Coaching and Effective Organisational Change
On Google there are well over 6000 quotes about change. Mostly these are truisms which most of us would agree with or relate to. We’re all human, we’re alive and change is essential to life. The whole cycle of change - creation, life, growth and decline - is embedded in the natural world. It is inescapable. None of us can avoid it – neither the challenges that life brings nor the opportunities it offers – though many try to avoid the former and seem unaware of the latter! Effective and successful people embrace challenge and seek out opportunities, regardless of the circumstances. This has real relevance to effective organisational change today. Organisations are living organisms too, though as recently as just 30 or 40 years ago, organisations were regarded as machines, a mechanistic viewpoint that still persists. The mechanistic view is that of an organisation as a complicated machine with many moving parts, including its people, somehow isolated from the system in which it is embedded. If you fiddle sufficiently with the machine, replace worn-out parts and give it a paint-job, then it will work more efficiently.
Over recent years, systems thinking has changed all that. Everything is connected to everything else and it is connectivity which is the new currency of effective change. Successful organisations are those which connect effectively and continuously to the systems that flow through and around them. Organisations are complex adaptive systems and thrive through connections which feed information up, down and across the organisation. This might sound theoretical but most organisational change models are now based on VUCA* thinking. In organisations connectivity is achieved through conversations of all kinds. It is the quality of these conversations that shape an organisation’s connectivity and therefore its capacity to change effectively and adapt rapidly to new circumstances. The measure of this process is organisational performance.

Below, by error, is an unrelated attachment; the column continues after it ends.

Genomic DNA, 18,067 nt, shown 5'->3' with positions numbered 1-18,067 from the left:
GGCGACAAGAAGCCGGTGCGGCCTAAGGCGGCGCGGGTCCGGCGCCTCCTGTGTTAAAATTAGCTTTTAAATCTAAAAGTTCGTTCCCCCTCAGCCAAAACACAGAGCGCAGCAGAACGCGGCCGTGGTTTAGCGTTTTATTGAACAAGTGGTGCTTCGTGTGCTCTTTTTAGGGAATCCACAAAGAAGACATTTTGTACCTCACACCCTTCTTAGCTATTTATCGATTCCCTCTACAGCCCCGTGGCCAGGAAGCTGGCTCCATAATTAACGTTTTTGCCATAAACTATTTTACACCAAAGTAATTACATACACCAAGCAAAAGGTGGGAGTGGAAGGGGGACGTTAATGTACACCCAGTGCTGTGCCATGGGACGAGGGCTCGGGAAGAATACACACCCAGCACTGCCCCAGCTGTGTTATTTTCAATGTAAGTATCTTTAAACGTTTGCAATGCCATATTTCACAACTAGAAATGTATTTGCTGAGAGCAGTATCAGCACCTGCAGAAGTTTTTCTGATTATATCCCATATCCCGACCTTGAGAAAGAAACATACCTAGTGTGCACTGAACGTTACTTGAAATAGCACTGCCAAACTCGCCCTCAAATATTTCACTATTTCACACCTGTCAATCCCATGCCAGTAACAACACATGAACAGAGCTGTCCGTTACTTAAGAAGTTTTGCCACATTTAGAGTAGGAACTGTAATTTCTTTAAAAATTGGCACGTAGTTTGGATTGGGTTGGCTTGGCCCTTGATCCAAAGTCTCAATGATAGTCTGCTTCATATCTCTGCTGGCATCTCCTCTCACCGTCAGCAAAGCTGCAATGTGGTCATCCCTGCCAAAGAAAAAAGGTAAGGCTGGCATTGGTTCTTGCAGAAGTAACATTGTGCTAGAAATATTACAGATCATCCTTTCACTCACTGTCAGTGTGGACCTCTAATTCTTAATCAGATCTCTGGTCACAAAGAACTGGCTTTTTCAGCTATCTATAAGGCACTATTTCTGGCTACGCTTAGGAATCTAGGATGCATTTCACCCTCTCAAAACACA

What does this imply for effective organisational change? It means being far more alert to changes in the operational landscape, being more agile, more market and customer responsive, and more performance driven than ever before. It means organisations that ride change effectively are those that learn fast and reflect this learning in focussed conversations that are performance led. This engenders an organisational culture where people are working smarter rather than harder. The corporate strategist and academic Pete Senge says a learning organisation is one ‘where people continually expand their capacity to create the results they truly desire, where new and expansive patterns of thinking are nurtured, where collective aspiration is set free, and where people are continually learning to see the whole together’.
Let’s assume then that effective organisational change is accomplished through awareness of the operational landscape, systemic connectivity, rapid transfer of information, and the application of learning to emerging circumstances. This reflects current thinking about organisational effectiveness. What changes would an organisation need to make in order to create a powerful performance culture where all this would happen? It would involve the organisation taking a radical shift to minimise old ‘mechanistic’ behaviours and to encourage ‘systemic’ behaviours, for example:
Risk averse - Experimental
Hierarchy - Relational
Rules - Flexibility
Silos and rigid structure - Matrix and loose structure
Opacity and control - Transparency and facilitation
Chains of command - Personal responsibility
Organisational authority - Individual authority